This multi-award winning channel produces programmes made by volunteers trained by the charity WORLDwrite

Subscribe to our podcasts using your preferred service:

Help with our podcasts

From Banning Burqas to B&B Bigots

55.58

From Banning Burqas to B&B Bigots

Belgium and France have moved to ban the face veil in public, while Switzerland has banned minarets.  Is Europe now putting its own ‘secular’ culture before religious toleration?  When MP Chris Grayling said before the election he thought Christian B&B owners should be allowed to turn away gay couples there was an outraged consensus that such bigotry should not be tolerated.  How should secular societies deal with awkward religious practices and beliefs?  Speakers include: Abid Raja, chair at Minotek; Dr Evan Harris,  Ex MP Liberal Democrats, Nathalie Rothschild, commissioning editor at Spiked-online, Bruno Waterfield, Brussels correspondent, Daily Telegraph.

Recommended links:

Related topics: Civil Liberties, Debates

Subscribe to our newsletter

Comments

Leave a comment now

Tauras said:

Most of all are focusing on “wear what you want” principle. It may mean that all of them don’t mind that exist something behind burqas. This is one of symbols of ideology and politicaly religious law system with own rules, which is difficult to reconcile with the values of society, especially with equality principles. At the most of cases it is nothing bad to demonstrate some features of cultural dependence. But about what culture we are talking now? It is culture when you are only humble follover? Does it shows a potential of being more open and progressive?. Of course there are more symbols f.e. “halal” and etc. which are forcing us to accept them as “better”. And comparing burqas with gogles or ipods is absolute inadequate and shows that people realise burqa as only attribute of masquerade instead symbol of wide system of human’s manipulation. Things are deeper . Let’s hink carefully about that.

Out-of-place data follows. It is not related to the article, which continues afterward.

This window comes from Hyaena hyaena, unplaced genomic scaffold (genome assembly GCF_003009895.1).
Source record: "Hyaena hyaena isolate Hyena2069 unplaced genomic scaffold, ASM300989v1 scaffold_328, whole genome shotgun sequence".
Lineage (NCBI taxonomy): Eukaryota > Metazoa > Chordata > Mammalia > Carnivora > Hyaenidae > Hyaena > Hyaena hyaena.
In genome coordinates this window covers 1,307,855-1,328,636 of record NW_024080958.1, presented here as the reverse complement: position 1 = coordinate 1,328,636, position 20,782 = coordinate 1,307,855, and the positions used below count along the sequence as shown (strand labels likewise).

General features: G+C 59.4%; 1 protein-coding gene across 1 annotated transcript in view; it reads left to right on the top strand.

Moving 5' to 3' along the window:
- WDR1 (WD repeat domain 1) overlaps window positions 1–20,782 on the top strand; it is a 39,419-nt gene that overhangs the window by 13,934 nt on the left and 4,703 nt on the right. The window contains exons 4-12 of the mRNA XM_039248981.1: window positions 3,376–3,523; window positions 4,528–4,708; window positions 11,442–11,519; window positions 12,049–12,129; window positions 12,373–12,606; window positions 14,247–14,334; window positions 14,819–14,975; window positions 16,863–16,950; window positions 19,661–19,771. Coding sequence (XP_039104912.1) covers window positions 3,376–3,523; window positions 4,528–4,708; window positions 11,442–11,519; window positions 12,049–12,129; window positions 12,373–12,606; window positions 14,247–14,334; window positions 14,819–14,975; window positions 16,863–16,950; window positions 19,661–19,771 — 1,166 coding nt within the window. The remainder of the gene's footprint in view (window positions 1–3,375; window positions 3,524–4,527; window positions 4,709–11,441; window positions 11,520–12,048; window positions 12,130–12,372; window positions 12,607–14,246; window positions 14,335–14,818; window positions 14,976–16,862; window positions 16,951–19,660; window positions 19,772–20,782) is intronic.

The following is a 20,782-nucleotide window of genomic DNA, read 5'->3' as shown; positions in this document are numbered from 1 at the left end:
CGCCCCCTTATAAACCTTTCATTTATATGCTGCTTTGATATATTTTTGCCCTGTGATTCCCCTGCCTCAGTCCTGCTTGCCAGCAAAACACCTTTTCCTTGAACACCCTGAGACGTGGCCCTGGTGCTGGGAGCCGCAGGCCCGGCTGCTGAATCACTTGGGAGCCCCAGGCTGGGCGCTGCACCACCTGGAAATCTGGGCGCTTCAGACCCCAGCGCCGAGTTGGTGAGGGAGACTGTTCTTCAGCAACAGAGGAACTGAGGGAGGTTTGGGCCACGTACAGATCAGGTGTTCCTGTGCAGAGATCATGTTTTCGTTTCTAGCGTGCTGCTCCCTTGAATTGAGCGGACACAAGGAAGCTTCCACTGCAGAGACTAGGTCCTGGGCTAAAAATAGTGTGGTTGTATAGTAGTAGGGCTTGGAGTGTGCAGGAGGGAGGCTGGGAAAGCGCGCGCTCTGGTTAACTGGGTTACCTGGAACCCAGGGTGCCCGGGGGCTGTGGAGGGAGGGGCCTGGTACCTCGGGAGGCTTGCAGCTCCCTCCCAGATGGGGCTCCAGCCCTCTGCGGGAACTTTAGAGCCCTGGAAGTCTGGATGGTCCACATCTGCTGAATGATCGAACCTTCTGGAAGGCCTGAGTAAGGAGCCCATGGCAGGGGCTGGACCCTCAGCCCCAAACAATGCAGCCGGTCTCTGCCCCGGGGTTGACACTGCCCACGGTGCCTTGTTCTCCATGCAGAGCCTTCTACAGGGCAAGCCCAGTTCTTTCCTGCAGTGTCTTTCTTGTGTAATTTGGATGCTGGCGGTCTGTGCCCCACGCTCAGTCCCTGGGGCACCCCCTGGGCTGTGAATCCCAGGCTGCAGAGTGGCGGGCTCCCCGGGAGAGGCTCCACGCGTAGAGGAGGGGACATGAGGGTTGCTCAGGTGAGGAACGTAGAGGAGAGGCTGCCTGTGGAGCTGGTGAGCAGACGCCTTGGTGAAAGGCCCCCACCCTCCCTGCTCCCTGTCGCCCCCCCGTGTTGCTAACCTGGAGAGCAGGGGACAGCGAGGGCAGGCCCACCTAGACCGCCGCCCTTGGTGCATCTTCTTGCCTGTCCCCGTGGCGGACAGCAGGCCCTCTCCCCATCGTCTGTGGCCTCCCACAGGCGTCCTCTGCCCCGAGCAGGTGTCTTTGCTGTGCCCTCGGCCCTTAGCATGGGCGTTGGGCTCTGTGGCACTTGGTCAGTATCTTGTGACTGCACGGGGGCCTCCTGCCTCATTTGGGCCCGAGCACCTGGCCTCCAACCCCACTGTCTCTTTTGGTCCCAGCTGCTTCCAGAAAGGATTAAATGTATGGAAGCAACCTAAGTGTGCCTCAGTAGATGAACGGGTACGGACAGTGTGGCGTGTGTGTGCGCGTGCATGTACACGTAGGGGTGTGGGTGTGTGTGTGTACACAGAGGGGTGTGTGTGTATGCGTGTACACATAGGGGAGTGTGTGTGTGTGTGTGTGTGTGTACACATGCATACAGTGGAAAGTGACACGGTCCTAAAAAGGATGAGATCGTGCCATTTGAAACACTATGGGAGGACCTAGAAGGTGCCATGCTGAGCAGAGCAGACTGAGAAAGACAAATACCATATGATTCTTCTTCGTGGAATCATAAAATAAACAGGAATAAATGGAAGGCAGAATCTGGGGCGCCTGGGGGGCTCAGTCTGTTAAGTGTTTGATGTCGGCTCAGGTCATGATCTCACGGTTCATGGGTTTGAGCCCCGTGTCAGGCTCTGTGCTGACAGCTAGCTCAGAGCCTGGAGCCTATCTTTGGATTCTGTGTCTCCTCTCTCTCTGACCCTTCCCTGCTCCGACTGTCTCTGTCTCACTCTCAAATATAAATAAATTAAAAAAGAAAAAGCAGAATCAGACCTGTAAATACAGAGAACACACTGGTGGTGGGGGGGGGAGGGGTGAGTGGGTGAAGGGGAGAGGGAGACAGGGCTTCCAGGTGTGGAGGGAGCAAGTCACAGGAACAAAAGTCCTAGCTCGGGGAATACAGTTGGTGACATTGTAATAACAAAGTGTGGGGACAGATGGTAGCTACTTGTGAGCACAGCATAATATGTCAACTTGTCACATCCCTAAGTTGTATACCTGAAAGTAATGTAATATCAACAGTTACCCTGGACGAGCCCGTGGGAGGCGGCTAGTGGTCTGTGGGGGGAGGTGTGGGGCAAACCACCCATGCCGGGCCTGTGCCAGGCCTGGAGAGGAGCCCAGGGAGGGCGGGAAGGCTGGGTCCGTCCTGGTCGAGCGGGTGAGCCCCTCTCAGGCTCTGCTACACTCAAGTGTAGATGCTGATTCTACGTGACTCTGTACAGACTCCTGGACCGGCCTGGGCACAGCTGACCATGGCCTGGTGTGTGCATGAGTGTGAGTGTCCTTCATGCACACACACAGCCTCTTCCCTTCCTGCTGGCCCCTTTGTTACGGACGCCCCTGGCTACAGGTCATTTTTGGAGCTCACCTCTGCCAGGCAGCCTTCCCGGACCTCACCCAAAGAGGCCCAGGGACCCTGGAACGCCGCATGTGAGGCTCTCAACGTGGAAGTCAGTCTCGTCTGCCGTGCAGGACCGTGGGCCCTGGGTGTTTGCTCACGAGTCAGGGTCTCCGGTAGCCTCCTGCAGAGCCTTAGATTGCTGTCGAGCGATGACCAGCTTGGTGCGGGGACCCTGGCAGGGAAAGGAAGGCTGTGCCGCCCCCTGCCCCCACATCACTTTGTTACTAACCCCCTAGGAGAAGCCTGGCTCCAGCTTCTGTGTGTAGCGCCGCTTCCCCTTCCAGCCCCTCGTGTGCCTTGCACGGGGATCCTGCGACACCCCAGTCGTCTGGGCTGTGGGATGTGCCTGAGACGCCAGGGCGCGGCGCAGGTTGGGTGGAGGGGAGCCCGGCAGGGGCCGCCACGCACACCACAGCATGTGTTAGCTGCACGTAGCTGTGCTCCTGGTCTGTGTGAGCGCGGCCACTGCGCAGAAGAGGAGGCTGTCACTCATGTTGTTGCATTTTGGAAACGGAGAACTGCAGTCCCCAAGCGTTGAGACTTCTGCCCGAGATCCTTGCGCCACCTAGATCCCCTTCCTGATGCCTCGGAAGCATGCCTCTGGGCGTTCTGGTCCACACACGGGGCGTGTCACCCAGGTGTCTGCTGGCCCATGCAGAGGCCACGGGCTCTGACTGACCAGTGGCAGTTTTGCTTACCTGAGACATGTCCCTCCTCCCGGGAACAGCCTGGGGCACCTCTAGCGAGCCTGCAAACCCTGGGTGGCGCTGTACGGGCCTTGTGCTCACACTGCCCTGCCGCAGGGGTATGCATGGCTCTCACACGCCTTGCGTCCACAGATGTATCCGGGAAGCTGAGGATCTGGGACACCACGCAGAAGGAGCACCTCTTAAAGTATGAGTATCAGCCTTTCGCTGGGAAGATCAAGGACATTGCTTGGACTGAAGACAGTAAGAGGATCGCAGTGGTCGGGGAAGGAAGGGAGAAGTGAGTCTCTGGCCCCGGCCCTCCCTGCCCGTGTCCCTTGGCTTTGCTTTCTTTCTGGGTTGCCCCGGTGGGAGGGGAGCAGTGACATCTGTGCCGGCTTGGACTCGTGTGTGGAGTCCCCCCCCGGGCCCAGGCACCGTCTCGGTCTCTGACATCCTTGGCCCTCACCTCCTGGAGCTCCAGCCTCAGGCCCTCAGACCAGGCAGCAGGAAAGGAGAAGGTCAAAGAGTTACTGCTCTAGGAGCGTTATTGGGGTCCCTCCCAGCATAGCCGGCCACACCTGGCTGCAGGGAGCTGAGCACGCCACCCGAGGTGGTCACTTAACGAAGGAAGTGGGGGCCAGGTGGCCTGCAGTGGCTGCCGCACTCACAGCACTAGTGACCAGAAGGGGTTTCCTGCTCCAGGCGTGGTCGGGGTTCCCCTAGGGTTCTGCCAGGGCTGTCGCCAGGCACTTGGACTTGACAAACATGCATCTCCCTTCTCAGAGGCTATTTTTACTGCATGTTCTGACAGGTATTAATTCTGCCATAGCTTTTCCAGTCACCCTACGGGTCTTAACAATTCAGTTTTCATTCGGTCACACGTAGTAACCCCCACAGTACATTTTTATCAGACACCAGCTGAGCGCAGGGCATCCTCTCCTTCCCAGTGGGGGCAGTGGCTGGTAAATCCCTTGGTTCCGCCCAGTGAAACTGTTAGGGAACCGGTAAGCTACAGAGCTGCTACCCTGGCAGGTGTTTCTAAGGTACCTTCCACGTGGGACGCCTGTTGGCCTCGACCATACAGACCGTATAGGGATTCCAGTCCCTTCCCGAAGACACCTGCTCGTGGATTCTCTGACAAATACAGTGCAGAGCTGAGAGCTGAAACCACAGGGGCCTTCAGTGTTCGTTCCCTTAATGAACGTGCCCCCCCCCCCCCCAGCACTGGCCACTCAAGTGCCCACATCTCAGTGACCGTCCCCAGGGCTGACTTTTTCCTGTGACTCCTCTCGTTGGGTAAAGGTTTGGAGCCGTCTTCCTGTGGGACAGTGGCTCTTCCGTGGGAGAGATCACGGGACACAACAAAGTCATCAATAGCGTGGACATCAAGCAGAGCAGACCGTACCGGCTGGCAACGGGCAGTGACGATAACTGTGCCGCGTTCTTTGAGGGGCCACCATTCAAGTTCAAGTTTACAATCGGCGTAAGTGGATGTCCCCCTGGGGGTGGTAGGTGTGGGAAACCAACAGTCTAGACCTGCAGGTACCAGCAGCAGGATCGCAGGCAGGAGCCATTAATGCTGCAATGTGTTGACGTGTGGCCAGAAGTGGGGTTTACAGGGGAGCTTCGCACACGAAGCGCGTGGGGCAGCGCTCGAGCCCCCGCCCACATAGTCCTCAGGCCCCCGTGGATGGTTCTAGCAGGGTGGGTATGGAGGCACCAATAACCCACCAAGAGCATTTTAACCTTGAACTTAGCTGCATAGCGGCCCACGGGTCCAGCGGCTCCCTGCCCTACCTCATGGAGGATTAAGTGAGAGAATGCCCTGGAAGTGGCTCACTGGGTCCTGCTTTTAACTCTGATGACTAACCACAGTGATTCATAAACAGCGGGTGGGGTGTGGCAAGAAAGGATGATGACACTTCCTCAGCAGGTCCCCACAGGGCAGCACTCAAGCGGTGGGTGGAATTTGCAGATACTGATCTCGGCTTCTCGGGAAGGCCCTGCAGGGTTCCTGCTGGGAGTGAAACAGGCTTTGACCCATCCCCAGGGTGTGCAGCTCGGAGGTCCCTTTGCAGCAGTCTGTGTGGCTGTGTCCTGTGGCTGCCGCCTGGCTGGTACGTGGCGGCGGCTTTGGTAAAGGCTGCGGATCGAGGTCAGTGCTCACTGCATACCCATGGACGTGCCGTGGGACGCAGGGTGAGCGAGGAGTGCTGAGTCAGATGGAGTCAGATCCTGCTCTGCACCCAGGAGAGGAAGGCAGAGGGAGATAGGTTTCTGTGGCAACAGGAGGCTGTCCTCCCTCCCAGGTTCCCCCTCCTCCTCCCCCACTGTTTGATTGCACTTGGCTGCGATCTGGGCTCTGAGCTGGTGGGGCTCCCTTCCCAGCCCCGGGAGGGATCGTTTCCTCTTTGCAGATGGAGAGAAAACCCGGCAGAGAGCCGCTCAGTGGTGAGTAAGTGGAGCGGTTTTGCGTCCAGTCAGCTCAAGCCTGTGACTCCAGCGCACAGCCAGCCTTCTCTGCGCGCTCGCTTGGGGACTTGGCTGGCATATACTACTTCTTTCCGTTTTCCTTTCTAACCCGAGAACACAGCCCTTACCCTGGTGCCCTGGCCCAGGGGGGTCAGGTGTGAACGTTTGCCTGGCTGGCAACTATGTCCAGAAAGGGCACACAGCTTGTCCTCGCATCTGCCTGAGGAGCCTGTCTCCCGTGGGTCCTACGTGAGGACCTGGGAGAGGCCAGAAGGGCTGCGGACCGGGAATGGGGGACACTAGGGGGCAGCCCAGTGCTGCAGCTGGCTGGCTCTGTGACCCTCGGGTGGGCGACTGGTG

Andy H said:

I’m for religious toleration and against bans on burqas etc. The question at the centre of all this for me is that today an intolerant atheism is used to justify banning things. I am a secular humanist and I’m not about to become a Muslim in order to defend them. I think we have to wrest humanism out of the hands of the intolerant burqa banners.

Sarah K said:

Good point re Respect agenda which is the opposite of tolerance. Silencing opposition to ideas and culture which need to be criticised in the name of ‘respect’ is appalling. Main point though is surely our capacity to challenge, question, offend, oppose or support whatever we choose – ourselves.